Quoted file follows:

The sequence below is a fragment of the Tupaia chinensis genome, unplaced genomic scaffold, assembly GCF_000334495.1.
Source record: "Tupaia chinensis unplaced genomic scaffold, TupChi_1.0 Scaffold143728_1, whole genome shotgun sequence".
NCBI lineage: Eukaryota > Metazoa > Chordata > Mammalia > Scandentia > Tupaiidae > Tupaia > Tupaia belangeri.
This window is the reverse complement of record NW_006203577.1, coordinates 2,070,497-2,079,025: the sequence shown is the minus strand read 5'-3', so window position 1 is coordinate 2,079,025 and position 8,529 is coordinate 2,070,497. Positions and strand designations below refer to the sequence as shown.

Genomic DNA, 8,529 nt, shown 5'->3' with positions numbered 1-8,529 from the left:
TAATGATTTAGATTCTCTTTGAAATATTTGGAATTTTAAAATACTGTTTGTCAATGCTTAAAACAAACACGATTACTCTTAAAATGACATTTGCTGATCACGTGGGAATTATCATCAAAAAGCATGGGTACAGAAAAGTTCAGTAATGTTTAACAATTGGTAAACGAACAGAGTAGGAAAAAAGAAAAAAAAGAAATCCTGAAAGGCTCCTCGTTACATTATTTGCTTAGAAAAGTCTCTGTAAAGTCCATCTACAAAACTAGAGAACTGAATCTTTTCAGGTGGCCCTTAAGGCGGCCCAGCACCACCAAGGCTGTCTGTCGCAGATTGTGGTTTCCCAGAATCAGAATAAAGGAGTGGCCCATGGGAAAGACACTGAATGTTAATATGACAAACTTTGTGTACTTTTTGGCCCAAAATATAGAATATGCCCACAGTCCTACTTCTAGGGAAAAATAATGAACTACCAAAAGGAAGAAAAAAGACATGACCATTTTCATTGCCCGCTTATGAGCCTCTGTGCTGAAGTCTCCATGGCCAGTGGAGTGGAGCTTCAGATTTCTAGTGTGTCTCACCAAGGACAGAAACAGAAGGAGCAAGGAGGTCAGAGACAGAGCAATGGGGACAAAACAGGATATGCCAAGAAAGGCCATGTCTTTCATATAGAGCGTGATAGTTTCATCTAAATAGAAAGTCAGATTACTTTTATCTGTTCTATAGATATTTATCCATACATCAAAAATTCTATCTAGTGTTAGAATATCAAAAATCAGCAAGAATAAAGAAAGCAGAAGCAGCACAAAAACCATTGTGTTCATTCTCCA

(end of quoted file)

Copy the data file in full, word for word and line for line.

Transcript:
The sequence below is a fragment of the Tupaia chinensis genome, unplaced genomic scaffold, assembly GCF_000334495.1.
Source record: "Tupaia chinensis unplaced genomic scaffold, TupChi_1.0 Scaffold143728_1, whole genome shotgun sequence".
NCBI lineage: Eukaryota > Metazoa > Chordata > Mammalia > Scandentia > Tupaiidae > Tupaia > Tupaia belangeri.
This window is the reverse complement of record NW_006203577.1, coordinates 2,070,497-2,079,025: the sequence shown is the minus strand read 5'-3', so window position 1 is coordinate 2,079,025 and position 8,529 is coordinate 2,070,497. Positions and strand designations below refer to the sequence as shown.

Genomic DNA, 8,529 nt, shown 5'->3' with positions numbered 1-8,529 from the left:
TAATGATTTAGATTCTCTTTGAAATATTTGGAATTTTAAAATACTGTTTGTCAATGCTTAAAACAAACACGATTACTCTTAAAATGACATTTGCTGATCACGTGGGAATTATCATCAAAAAGCATGGGTACAGAAAAGTTCAGTAATGTTTAACAATTGGTAAACGAACAGAGTAGGAAAAAAGAAAAAAAAGAAATCCTGAAAGGCTCCTCGTTACATTATTTGCTTAGAAAAGTCTCTGTAAAGTCCATCTACAAAACTAGAGAACTGAATCTTTTCAGGTGGCCCTTAAGGCGGCCCAGCACCACCAAGGCTGTCTGTCGCAGATTGTGGTTTCCCAGAATCAGAATAAAGGAGTGGCCCATGGGAAAGACACTGAATGTTAATATGACAAACTTTGTGTACTTTTTGGCCCAAAATATAGAATATGCCCACAGTCCTACTTCTAGGGAAAAATAATGAACTACCAAAAGGAAGAAAAAAGACATGACCATTTTCATTGCCCGCTTATGAGCCTCTGTGCTGAAGTCTCCATGGCCAGTGGAGTGGAGCTTCAGATTTCTAGTGTGTCTCACCAAGGACAGAAACAGAAGGAGCAAGGAGGTCAGAGACAGAGCAATGGGGACAAAACAGGATATGCCAAGAAAGGCCATGTCTTTCATATAGAGCGTGATAGTTTCATCTAAATAGAAAGTCAGATTACTTTTATCTGTTCTATAGATATTTATCCATACATCAAAAATTCTATCTAGTGTTAGAATATCAAAAATCAGCAAGAATAAAGAAAGCAGAAGCAGCACAAAAACCATTGTGTTCATTCTCCA